The Sailor Who Fell from Grace with the Sea, a novel written by Yukio Mishima and published in 1963, chronicles the story of Ryuji, a sailor with vague notions of a special honor awaiting him at sea. As he begins to draw close to Fusako, a woman of the shore, he is eventually torn away from the dreams he's pursued his entire life. Fusako's son, Noboru, who shares an especially close bond with his mother through a voyeuristic ritual, hates the idea of losing his mother to a man who has let his hope and freedom die. This anger and fear of loneliness translates into terrible, savage acts performed by Noboru and the gang in which he is a part. The novel makes a powerful statement of what it means to discard the motivations that drive you, the consequences of resigning yourself to another's passions and habits, and the lengths some will go to, to maintain what they believe to be true.
    I believe Ryuji, in his solitude and path toward "honor", if that's the right word to use, is symbolic of Japan itself. His engagement to Fusako, who loves western clothing and owns a shop in which she sells items made in the West, is symbolic of Japan losing it's culture and identity to the West. Noboru and the chief are basically the cold-blooded, but graceful solution to the problem in a sense. I loved the ending so I don't want to spoil it, even though it's subtle and many others who I had discussed the novel with did not like the ending.

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    When was this novel written?
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    I found the list that floats around the internet about famous fictional INTJs (I think this was for MBTI), so these examples are questionable. They do provide, however, something of a starting point and use more well known characters as opposed to stories that may be too obscure for most.

    Fictional:
    Cassius (Julius Caesar)
    Mr. Darcy (Pride and Prejudice)
    Gandalf the Grey (J. R. R. Tolkein's Middle Earth books)
    Hannibal Lecter (Silence of the Lambs)
    Professor Moriarty, Sherlock Holmes' nemesis
    Ensign Ro (Star Trek--the Next Generation)
    Rosencrantz and Guildenstern (Hamlet)
    George Smiley, John le Carre's master spy
    Clarice Starling (Silence of the Lambs)
    In this list, three are famous villians (Cassius, Hannibal Lector, and Professor Moriarty), two are famous idiots (Roz & Guild), and one is the wise sage/mentor (Gandalf).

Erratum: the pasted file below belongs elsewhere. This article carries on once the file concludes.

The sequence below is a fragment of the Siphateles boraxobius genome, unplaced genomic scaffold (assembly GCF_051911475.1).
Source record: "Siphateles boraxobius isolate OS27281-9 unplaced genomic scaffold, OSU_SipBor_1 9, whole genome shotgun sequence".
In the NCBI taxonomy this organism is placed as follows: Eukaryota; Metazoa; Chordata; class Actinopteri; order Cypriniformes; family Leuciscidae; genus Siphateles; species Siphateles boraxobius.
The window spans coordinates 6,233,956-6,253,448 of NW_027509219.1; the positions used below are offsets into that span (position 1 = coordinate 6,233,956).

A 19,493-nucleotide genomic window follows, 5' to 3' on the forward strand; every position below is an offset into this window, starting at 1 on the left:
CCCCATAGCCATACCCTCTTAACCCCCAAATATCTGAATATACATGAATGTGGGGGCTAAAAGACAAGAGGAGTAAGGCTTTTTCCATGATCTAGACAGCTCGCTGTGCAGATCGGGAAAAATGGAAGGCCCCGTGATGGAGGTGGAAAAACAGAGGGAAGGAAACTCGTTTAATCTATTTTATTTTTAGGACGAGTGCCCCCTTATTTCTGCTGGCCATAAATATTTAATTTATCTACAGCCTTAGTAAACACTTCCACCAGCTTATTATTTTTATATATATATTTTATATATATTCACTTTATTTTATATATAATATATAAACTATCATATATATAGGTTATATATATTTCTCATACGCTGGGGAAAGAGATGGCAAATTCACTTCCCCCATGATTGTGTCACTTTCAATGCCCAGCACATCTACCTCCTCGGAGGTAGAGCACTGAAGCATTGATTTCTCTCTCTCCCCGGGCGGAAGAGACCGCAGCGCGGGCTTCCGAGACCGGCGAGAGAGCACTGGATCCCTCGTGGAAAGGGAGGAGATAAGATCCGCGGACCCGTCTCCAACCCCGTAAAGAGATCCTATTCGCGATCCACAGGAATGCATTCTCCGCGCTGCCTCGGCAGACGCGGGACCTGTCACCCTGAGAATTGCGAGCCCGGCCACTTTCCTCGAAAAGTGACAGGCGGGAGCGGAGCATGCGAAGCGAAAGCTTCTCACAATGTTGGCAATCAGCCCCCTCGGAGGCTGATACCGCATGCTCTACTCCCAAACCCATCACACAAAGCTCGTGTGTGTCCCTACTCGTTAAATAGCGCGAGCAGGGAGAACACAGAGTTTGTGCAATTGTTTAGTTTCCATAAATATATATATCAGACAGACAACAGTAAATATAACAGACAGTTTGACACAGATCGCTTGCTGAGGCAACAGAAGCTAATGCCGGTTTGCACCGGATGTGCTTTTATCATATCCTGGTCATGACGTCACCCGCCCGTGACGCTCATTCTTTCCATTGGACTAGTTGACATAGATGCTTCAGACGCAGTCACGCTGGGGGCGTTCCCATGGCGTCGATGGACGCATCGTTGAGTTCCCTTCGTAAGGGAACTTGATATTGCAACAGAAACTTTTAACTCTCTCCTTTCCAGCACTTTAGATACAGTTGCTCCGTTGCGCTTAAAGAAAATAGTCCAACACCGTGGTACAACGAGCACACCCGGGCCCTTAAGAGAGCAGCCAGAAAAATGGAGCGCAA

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    I can see Mr. Darcy as INTj, or maybe even INTp. I have my doubts about some of the other ones on that list.

    Good old Mr. Darcy, another INTj character (maybe) that was cast in a bad light, at least through two thirds of the book.
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    Mr Darcy is one of my favorite storybook characters, which is saying something considering how much I dislike fiction. I did a research project on him in my spare time, which mainly consisted of watching the BBC version of P&P on VHS, and it was interesting.

    I might not have the money, but at least it showed Darcy as a good guy - a gentleman - despite being reserved and intellectually haughty, etc.

    Good old Mr. Darcy, another INTj character (maybe) that was cast in a bad light, at least through two thirds of the book.
    That's kind of cool, though, I think, because I can relate to it. I almost always have bad first impressions, and I generally would like someone to be able to look past that. That doesn't mean that I use "rude & removed" as an excuse for social skills, no. But we all have our defaults.
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    Those are MBTI INTJs, not all of them will be socionics INTjs.

    From socionics.org:

    INTj: Athos of The Three Musketeers
    ESFj: Rhett of Gone with the Wind (not sure I agree)
    ISFp: Sancho, Don Quixote's companion
    ENTp: Don Quixote, D'Artagnan of The Three Musketeers, Henry Higgins of Shaw's Pygmalion
    , LIE, ENTj logical subtype, 8w9 sx/sp
    Quote Originally Posted by implied
    gah you're like the shittiest ENTj ever!

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    Female ENTP characters:

    The character Pollyanna in Pollyanna by Eleanor Hodgman Porter (except I'm messier).

    Ayla in Clan of the Cave Bear by Jean Auel

    I think you'd find a lot of INTJs in comic books. Batman reminds me of an INTJ.
    Polly
    ENTP